As I’m heading to visit my mom, I am suddenly flooded with memories. This happens from time to time when I’m due for a good cry. They’re not the warm fuzzy memories from when I was a little girl when I would beg her to take me with her when she went food shopping late at night while I was in my pajamas. She’d scoop me up, throw a blanket on me and in the shopping cart I went. Just her and I. Or how we’d sit and sip coffee in the mornings together (I’d smoke my Capri cigarettes) in the kitchen when I lived at home and everything was “normal”. No. These are memories from when she first started showing real signs of her *dementia. Memories that make me tear up and remind me of how sad and difficult that time was. Memories that make me mad at me for not responding better–for not understanding better–when we still didn’t know what was wrong. I hate, and I mean I fucking hate, those memories. They’re the type of memories that, when I recall them, I have to take a deep breath and tell myself, “Forgive yourself, Lauren. It’s okay, you didn’t know better.” That is the truth. I didn’t know. No one knew. Had I known then what I know now, my reactions, anger and sadness wouldn’t have manifested the way that they did.
You can become frustrated during the early stages when you don’t know what is wrong with your loved one. I remember a time that I really wish I could forget but, I believe deep down somewhere, there is a lesson to be learned. A few years back, right before I left for a trip to Colombia, I was outside of a therapist’s office with my mom. She couldn’t articulate or verbalize her feelings or thoughts. (I know and understand this now.) I thought she was being cold and was mad at me for something. Who knows what. I screamed, “Would you even care if my plane fucking crashed and I died?!” She finally said, “I love you, Lauren.” I can still hear her voice in my head, the exact way she sounded. That was all she could say at that moment. I nearly lost it. I was so happy, mad, confused and scared. You name it. Then, of course, I was certain I jinxed myself and now thought my god damn plane was going to crash. Good times. I saw a dear friend right before I left for that trip and I was in a bad way. She told me to go home and scream into a pillow and beat the shit out of it. I love her for that. Another friend I went on that trip with talked me through so much anxiety (on her vacation, mind you), and saved me from going to the dark side. Hooked me up with a couple Xanax to top it off. Trust me, I needed it. It’s funny how life is. It really throws some shit at you and then, just to fuck with you a little bit, it gives you some of the most precious gifts in life. Friendships. Hugs. Family. Nature. Adventure. And, most importantly, the good memories to fall back on. Don’t worry, I intend on sharing an entire post of my most cherished memories I have of my mom.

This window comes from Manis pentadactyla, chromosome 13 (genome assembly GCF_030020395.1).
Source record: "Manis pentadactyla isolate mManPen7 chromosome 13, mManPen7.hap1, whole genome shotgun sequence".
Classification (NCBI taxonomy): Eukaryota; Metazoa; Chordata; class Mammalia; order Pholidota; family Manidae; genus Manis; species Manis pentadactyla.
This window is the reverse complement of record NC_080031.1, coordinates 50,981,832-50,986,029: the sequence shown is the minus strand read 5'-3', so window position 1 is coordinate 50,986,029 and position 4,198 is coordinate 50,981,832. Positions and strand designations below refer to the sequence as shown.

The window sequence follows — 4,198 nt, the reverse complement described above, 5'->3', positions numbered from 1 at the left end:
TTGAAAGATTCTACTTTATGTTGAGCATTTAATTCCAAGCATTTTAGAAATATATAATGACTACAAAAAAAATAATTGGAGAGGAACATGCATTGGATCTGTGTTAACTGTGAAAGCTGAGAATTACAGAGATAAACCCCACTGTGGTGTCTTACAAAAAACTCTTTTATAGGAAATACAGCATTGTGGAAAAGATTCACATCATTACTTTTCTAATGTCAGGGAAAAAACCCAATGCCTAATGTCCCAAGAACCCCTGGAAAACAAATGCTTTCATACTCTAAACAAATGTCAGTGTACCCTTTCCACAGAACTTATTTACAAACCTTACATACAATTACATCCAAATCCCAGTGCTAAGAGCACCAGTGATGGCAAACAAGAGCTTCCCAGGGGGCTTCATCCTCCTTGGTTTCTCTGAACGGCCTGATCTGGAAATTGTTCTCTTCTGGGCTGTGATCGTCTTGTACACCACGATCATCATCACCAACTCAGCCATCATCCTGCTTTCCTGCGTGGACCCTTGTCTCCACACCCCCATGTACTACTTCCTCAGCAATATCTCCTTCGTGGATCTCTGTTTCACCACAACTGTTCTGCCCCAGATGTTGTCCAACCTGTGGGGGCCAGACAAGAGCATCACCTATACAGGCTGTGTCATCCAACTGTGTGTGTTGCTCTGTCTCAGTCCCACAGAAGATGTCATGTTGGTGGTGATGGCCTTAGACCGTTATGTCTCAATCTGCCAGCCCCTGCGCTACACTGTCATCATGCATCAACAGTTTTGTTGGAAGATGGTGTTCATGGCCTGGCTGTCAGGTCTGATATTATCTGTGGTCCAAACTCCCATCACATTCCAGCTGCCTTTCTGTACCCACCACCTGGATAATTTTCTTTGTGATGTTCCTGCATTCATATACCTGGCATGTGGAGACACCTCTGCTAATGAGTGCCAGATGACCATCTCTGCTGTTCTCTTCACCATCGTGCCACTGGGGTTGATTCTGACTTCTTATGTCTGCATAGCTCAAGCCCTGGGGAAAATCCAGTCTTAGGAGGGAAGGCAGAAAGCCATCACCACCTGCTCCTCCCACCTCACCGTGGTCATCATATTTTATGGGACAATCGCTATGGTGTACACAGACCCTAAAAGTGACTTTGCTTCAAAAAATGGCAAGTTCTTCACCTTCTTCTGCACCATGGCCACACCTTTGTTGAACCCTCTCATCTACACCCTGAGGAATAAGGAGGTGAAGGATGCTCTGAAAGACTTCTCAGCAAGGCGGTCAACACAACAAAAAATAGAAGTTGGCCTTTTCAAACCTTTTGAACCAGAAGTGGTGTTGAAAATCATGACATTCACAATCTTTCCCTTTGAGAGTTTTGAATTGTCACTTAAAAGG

I once read something from the Dalai Lama about grieving and pain. In his book “The Art of Happiness”, he discusses with his readers that it is human and part of life and living to experience the pain of grief and loss. I often experience that pain. It’s a hurt that lingers because she is still here with us, but she’s also not. What they say about this disease is true–it’s the friends and family of the loved one who hurt most. Fortunately for the person with dementia, they reach a point where they don’t realize what the hell is going on. About that lesson I mentioned earlier, I think I know what it is: as humans, when faced with pain and grief, we sometimes do or say things we may regret down the road. I suppose that is what the Dalai Lama is prepping us for –no matter what, you, me, that super rich, beautiful lady shopping in Neiman Marcus, that homeless man down on the corner; we’re all going to feel grief. How we allow it to manifest within us will ultimately affect our growth and will play a role in how we emotionally evolve as time goes on. For me, it has opened up an entire part of my mind and heart that I didn’t even know existed. My mom’s illness has given me a new level of compassion, patience and understanding for those around me. Like most, I still get frustrated from time to time, but I don’t dwell on things or let them simmer as much as I used to. I have learned to move on sooner rather than later. To cry when I need to cry. And, perhaps most importantly, to forgive myself. To strive towards that, even if I need to chip away a little at a time, I need to forgive me. Grief is one thing, guilt is another. I need to let that shit go.
*Dementia is a real bitch.
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